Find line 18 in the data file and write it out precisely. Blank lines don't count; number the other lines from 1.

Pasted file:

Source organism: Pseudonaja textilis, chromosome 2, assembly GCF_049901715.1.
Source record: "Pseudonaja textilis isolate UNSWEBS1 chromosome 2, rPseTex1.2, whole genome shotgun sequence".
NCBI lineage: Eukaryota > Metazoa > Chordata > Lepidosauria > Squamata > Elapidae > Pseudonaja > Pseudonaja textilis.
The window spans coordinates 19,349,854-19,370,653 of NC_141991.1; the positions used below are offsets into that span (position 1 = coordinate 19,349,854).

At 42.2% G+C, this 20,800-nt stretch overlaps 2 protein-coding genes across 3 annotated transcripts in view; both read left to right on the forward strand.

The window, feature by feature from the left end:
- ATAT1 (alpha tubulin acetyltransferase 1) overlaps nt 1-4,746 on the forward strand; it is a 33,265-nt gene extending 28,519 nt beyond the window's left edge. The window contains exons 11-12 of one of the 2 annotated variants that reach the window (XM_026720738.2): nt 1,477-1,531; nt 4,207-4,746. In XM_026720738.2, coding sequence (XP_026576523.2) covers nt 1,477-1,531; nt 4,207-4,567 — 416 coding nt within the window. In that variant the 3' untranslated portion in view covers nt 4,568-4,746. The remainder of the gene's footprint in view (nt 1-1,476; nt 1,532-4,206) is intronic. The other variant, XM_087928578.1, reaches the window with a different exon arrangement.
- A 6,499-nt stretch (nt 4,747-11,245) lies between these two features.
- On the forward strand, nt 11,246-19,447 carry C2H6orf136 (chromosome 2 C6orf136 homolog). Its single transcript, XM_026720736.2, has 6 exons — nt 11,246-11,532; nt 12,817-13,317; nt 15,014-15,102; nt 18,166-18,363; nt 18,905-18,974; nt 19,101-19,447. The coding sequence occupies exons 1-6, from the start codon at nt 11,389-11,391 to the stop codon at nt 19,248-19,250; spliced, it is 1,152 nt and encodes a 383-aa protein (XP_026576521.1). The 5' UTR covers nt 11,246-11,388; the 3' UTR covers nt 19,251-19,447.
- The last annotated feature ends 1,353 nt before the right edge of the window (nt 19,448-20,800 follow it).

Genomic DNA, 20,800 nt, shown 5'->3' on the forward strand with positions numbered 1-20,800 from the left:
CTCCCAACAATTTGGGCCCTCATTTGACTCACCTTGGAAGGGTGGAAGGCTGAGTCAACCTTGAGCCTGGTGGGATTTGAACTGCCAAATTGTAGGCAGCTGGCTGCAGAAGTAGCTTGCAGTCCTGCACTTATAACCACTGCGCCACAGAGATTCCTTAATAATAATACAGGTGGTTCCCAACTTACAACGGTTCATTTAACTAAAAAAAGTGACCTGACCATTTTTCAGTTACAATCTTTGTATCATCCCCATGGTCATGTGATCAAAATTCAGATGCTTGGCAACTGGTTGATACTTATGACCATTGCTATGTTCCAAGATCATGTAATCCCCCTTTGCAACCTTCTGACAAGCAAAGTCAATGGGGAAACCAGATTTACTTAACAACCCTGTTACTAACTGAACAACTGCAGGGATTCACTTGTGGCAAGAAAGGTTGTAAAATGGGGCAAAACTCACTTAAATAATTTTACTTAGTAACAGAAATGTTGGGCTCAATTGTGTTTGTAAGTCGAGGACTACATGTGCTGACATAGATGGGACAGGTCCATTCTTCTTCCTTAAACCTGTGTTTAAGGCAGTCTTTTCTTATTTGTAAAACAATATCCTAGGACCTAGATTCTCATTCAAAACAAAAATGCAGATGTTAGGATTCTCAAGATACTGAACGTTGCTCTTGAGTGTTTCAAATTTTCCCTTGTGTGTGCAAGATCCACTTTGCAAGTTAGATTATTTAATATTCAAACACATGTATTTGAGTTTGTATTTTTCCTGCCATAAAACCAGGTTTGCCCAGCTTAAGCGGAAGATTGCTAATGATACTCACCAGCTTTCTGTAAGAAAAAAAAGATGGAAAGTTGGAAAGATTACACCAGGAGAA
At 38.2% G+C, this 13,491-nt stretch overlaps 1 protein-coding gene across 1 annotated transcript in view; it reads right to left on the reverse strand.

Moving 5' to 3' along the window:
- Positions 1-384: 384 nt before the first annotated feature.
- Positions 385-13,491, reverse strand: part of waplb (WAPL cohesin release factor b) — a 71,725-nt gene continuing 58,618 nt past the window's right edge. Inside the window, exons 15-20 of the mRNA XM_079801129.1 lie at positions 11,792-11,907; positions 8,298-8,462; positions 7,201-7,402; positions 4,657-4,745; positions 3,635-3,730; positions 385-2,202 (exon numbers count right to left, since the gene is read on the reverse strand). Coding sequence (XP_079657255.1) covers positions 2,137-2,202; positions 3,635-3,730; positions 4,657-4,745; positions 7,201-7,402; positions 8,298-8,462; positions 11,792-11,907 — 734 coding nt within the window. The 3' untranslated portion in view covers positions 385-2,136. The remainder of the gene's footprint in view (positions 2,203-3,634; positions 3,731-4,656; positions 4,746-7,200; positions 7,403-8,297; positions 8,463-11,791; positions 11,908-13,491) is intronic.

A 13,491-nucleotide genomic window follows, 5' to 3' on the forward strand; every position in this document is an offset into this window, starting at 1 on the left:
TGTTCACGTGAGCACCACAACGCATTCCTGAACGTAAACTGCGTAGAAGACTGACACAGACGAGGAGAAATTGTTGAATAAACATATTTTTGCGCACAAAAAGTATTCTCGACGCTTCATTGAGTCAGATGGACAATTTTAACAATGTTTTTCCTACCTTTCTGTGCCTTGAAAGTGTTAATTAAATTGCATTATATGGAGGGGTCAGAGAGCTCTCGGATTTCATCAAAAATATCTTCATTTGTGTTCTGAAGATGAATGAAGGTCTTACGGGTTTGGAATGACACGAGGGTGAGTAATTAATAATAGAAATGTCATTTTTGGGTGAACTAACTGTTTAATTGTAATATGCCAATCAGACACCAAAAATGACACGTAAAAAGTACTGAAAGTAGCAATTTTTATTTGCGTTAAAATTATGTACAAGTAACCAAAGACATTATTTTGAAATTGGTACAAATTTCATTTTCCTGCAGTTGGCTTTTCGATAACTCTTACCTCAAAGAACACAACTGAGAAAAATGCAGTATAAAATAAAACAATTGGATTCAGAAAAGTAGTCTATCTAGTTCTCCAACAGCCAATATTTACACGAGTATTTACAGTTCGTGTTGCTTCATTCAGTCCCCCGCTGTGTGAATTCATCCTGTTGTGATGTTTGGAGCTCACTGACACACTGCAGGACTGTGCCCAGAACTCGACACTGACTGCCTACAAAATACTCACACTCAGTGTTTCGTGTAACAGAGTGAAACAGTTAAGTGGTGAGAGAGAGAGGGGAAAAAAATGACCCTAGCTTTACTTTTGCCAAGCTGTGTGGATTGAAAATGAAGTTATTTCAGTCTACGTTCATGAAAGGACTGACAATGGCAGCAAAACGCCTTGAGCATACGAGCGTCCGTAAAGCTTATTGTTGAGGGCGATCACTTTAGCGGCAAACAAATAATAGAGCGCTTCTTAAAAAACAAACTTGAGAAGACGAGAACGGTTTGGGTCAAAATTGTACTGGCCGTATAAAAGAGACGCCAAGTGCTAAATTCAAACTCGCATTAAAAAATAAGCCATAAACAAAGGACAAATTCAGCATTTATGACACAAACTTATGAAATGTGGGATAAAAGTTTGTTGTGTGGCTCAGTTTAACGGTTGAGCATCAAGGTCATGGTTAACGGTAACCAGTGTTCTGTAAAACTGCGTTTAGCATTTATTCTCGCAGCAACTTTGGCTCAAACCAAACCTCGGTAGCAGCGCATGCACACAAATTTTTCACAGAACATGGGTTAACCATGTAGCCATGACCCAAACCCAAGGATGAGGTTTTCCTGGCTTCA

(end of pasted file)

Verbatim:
TGTTCACGTGAGCACCACAACGCATTCCTGAACGTAAACTGCGTAGAAGACTGACACAGACGAGGAGAAATTGTTGAATAAACATATTTTTGCGCACAAAAAGTATTCTCGACGCTTCATTGAGTCAGATGGACAATTTTAACAATGTTTTTCCTACCTTTCTGTGCCTTGAAAGTGTTAATTAAATTGCATTATATGGAGGGGTCAGAGAGCTCTCGGATTTCATCAAAAATATCTTCATTTGTGTTCTGAAGATGAATGAAGGTCTTACGGGTTTGGAATGACACGAGGGTGAGTAATTAATAATAGAAATGTCATTTTTGGGTGAACTAACTGTTTAATTGTAATATGCCAATCAGACACCAAAAATGACACGTAAAAAGTACTGAAAGTAGCAATTTTTATTTGCGTTAAAATTATGTACAAGTAACCAAAGACATTATTTTGAAATTGGTACAAATTTCATTTTCCTGCAGTTGGCTTTTCGATAACTCTTACCTCAAAGAACACAACTGAGAAAAATGCAGTATAAAATAAAACAATTGGATTCAGAAAAGTAGTCTATCTAGTTCTCCAACAGCCAATATTTACACGAGTATTTACAGTTCGTGTTGCTTCATTCAGTCCCCCGCTGTGTGAATTCATCCTGTTGTGATGTTTGGAGCTCACTGACACACTGCAGGACTGTGCCCAGAACTCGACACTGACTGCCTACAAAATACTCACACTCAGTGTTTCGTGTAACAGAGTGAAACAGTTAAGTGGTGAGAGAGAGAGGGGAAAAAAATGACCCTAGCTTTACTTTTGCCAAGCTGTGTGGATTGAAAATGAAGTTATTTCAGTCTACGTTCATGAAAGGACTGACAATGGCAGCAAAACGCCTTGAGCATACGAGCGTCCGTAAAGCTTATTGTTGAGGGCGATCACTTTAGCGGCAAACAAATAATAGAGCGCTTCTTAAAAAACAAACTTGAGAAGACGAGAACGGTTTGGGTCAAAATTGTACTGGCCGTATAAAAGAGACGCCAAGTGCTAAATTCAAACTCGCATTAAAAAATAAGCCATAAACAAAGGACAAATTCAGCATTTATGACACAAACTTATGAAATGTGGGATAAAAGTTTGTTGTGTGGCTCAGTTTAACGGTTGAGCATCAAGGTCATGGTTAACGGTAACCAGTGTTCTGTAAAACTGCGTTTAGCATTTATTCTCGCAGCAACTTTGGCTCAAACCAAACCTCGGTAGCAGCGCATGCACACAAATTTTTCACAGAACATGGGTTAACCATGTAGCCATGACCCAAACCCAAGGATGAGGTTTTCCTGGCTTCA